As the song spread, it was adapted, modified, and rewritten to the point that dozens of versions existed by the end of the 18th century, although only a few are typically sung nowadays. The references to the traditional English fair, "Scarborough Fair" and the refrain "parsley, sage, rosemary, and thyme" date to 19th century versions, and the refrain may have been borrowed from the ballad Riddles Wisely Expounded, (Child Ballad #1), which has a similar plot. A number of older versions refer to locations other than Scarborough Fair, including Wittingham Fair, Cape Ann, "twixt Berwik and Lyne", etc. Many versions do not mention a place-name, and are often generically titled ("The Lovers' Tasks", "My Father Gave Me an Acre of Land", etc.).


Lyrics
As a popular and widely-distributed song, there are many versions of the lyrics. A version published in 1889[2] is typical of modern versions, aside from the place-name:

*    swing {>> (Lyrics /GC/S/abE/+bp)/mGC} >> "As a popular and widely DASH" /GC/S/abE/+bp >> distributed /GC/S/abE/+cp >> song /GC/S/abE/Ch/+bp >> there /GC/S/abE/Ch/+cp >> are /GC/P/abE/+bp >> many /GC/P/abE/+cp >> ~ ~ ~


Are you going to Scarborough Fair?
Parsley, sage, rosemary, and thyme;
Remember me to one who lives there,
For once she was a true lover of mine.
Tell her to make me a cambric shirt,
Parsley, sage, rosemary, and thyme;
Without a seam or needlework,
Then she shall be a true lover of mine.



5.                               Loch Lomond

*                      "Loch Lomond"  >>  "The Bonnie Banks o' Loch Lomond" /mGC/abE/Ch

Scarborough Fair     (/P/Ch*) ------------------------------ Loch Lomond                 (/S*)

Are you going to Scarborough Fair? ----------------------- By yon bonnie banks and by yon bonnie braes
Parsley, sage, rosemary, and thyme; --------------------- Where the sun shines bright on Loch Lomond

Remember me to one who lives there, ------------------- Where me and my true love will ne-er meet again
Remember me to one who lives there, -------- Where me and my true love were ever lak/wont to gae (/GC/S/abT*)

For once she was a true lover of mine. ------------------- On the bonnie, bonnie banks o’ Loch Lomon'.

Tell her to make me a cambric shirt, ----------- O ye’ll tak’ the high road, and I'll tak' the low road    (/T*)
Tell her to make me a cambric shirt, ---------------------- Chorus                          (/T/Ch)

Parsley, sage, rosemary, and thyme; --------------------- And I’ll be in Scotland afore ye
Parsley, sage, rosemary, and thyme; --------------------- Chorus                          (/T/Ch)

Without a seam or needlework, --------------------------- For me and my true love will ne-er meet again
Without a seam or needlework, --------------------------- Chorus                          (/T/Ch)

Then she shall be a true lover of mine. ------------------- On the bonnie, bonnie banks o’ Loch Lomon'.
Then she shall be a true lover of mine. ------------------- Chorus                          (/T/Ch)

Tell her to wash it in yonder well, ------------------- ‘Twas there that we parted in yon shady glen       (/C2*)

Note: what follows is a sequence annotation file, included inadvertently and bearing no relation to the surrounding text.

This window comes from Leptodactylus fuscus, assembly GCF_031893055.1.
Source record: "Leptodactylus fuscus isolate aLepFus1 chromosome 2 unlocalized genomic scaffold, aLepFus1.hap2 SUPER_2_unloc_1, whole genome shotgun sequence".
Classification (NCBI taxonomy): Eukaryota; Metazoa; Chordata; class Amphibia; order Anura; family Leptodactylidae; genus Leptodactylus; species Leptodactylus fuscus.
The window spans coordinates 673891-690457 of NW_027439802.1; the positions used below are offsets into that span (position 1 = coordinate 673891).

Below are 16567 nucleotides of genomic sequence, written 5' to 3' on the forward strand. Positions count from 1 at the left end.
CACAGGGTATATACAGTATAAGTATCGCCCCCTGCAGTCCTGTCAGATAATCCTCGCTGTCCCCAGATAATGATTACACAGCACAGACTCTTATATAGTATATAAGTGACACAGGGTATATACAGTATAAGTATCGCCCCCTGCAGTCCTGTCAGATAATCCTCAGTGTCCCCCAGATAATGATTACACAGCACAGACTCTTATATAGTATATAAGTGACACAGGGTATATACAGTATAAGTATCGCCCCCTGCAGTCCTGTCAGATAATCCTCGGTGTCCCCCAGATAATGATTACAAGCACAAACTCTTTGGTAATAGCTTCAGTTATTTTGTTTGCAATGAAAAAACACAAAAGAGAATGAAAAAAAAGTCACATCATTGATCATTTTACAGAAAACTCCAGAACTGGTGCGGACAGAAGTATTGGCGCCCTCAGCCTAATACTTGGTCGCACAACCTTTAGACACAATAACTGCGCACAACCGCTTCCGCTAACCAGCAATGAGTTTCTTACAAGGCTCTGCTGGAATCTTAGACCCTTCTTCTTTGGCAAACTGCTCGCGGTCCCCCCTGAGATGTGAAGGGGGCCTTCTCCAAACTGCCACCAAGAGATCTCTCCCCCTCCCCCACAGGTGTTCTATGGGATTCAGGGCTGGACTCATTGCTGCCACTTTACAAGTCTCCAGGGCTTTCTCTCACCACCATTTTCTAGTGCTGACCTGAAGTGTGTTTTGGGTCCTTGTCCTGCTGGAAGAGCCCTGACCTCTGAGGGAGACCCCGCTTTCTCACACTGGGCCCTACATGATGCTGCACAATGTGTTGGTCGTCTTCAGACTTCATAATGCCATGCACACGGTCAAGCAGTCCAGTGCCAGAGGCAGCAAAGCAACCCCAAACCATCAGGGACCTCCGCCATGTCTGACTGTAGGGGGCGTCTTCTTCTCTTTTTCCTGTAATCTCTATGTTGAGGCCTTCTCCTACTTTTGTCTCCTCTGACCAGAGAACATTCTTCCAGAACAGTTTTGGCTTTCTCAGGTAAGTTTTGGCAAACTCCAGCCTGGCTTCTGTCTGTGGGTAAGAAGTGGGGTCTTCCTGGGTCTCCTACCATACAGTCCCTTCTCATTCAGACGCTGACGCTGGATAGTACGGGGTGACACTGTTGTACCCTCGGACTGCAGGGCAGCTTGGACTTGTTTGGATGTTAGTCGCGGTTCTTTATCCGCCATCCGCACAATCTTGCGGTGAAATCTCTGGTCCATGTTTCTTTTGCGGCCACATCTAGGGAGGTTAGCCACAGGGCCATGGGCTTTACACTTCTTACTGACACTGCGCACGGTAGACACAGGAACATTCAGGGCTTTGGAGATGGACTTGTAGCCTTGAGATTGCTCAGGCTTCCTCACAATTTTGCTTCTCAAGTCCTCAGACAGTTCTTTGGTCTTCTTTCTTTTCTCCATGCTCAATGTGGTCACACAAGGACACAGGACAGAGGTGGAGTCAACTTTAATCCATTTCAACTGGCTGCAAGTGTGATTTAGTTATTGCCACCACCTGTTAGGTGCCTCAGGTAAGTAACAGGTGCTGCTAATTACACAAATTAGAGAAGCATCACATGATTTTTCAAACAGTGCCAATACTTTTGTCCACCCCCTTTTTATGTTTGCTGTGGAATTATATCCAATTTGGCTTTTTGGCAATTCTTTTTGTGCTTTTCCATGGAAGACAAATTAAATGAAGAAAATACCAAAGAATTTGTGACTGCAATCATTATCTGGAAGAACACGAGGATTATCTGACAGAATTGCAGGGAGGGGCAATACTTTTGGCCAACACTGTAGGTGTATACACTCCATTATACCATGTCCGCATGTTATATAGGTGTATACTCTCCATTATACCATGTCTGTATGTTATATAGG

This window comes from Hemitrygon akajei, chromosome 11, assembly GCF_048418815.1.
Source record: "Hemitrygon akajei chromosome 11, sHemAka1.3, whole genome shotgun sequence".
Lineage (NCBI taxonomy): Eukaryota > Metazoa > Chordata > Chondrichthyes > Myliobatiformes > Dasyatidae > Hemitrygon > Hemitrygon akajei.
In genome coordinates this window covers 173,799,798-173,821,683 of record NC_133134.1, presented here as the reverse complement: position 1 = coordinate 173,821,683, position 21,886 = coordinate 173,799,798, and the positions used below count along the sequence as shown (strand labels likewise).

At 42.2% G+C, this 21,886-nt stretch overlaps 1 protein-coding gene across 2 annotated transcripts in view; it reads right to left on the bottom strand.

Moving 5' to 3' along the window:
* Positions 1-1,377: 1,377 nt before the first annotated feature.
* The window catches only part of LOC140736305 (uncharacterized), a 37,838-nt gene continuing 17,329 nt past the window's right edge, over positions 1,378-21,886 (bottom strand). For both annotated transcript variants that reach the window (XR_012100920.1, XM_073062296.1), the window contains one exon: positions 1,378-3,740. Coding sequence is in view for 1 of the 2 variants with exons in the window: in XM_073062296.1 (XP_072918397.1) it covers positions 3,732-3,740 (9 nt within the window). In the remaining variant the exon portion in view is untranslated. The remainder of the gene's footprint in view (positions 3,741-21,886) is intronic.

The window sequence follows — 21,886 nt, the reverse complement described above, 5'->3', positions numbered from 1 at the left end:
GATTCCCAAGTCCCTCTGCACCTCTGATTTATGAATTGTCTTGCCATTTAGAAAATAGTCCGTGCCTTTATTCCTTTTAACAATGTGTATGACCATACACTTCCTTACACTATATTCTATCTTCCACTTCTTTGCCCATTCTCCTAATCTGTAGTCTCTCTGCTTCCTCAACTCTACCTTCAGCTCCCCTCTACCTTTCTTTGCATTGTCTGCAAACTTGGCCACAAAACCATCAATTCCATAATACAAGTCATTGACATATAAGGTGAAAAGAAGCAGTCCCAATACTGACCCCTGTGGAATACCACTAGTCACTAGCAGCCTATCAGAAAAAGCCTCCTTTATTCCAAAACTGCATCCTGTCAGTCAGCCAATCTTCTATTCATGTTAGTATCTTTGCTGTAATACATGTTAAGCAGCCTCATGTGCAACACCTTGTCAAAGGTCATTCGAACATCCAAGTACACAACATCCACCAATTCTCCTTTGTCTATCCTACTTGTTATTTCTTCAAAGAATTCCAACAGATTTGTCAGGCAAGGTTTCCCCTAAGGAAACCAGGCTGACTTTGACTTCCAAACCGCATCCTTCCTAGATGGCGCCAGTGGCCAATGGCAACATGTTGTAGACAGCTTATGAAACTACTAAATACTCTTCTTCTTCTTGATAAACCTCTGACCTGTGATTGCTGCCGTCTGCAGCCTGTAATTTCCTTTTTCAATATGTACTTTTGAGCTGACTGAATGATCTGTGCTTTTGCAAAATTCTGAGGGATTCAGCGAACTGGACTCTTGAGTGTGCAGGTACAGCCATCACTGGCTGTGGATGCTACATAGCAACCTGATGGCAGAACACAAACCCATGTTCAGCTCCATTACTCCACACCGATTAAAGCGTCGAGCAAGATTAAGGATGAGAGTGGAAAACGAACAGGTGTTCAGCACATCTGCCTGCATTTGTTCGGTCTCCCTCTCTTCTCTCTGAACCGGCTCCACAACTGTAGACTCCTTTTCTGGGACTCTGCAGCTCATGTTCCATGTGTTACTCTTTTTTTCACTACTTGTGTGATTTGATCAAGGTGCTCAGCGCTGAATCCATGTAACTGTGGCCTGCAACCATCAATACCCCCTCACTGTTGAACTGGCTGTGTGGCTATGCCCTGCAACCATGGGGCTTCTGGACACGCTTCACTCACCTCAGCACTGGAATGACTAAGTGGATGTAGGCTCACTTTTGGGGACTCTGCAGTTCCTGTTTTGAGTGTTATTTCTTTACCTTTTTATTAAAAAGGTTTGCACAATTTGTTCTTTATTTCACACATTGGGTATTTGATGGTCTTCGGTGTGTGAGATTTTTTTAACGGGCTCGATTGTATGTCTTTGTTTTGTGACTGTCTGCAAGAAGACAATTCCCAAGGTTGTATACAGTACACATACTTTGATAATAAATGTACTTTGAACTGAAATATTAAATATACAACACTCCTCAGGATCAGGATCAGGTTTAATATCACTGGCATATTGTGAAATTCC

Parsley, sage, rosemary, and thyme; --------------------- On the steep, steep sides o’ Ben Lomon'
Where never spring water or rain ever fell, --------------- Where in purple hue, the hielan hills we view
Ans she shall be a true lover of mine. --------------------- And the moon comin’ out in the gloamin’.

Tell her to dry it on yonder thorn, ------------------------- O ye’ll tak’ the high road, and I'll tak' the low road
Tell her to dry it on yonder thorn, ------------------------- Chorus                         (/C2/Ch)

Parsley, sage, rosemary, and thyme; ------------------ And I’ll be in Scotland afore ye         (/GC/S/abT*)
Parsley, sage, rosemary, and thyme; --------------------- Chorus                    (/GC/S/abT/Ch)

Which never bore blossom since Adam was born, -------- For me and my true love will ne-er meet again
Which never bore blossom since Adam was born, -------- Chorus                    (/GC/S/abT/Ch)

Then she shall be a true lover of mine. ------------------- On the bonnie, bonnie banks o’ Loch Lomon'.
Then she shall be a true lover of mine. ------------------- Chorus                    (/GC/S/abT/Ch)

Now he has asked me questions three, -------------- The wee birdies sing and the wild flowers spring      (/C1*)
Parsley, sage, rosemary, and thyme; --------------------- And in sunshine the waters are sleeping
I hope he'll answer as many for me ------------------ But the broken heart, it kens nae second spring again

Before he shall be a true lover of mine. ------------------ Tho’ the waeful may cease frae their greetin'.
Before he shall be a true lover of mine. ---------------- Tho' the world knows not how we are grieving (/C1/Ch)

Tell him to buy me an acre of land, --------------------- O ye’ll tak’ the high road, and I'll tak' the low road
Tell him to buy me an acre of land, ------------------------ Chorus                          (/C1/Ch)

Parsley, sage, rosemary, and thyme; ------------------------ And I’ll be in Scotland afore ye
Parsley, sage, rosemary, and thyme; ---------------------- Chorus                          (/C1/Ch)

Betwixt the salt water and the sea sand, --------------- For me and my true love will ne-er meet again
Betwixt the salt water and the sea sand, ----------------- Chorus                          (/C1/Ch)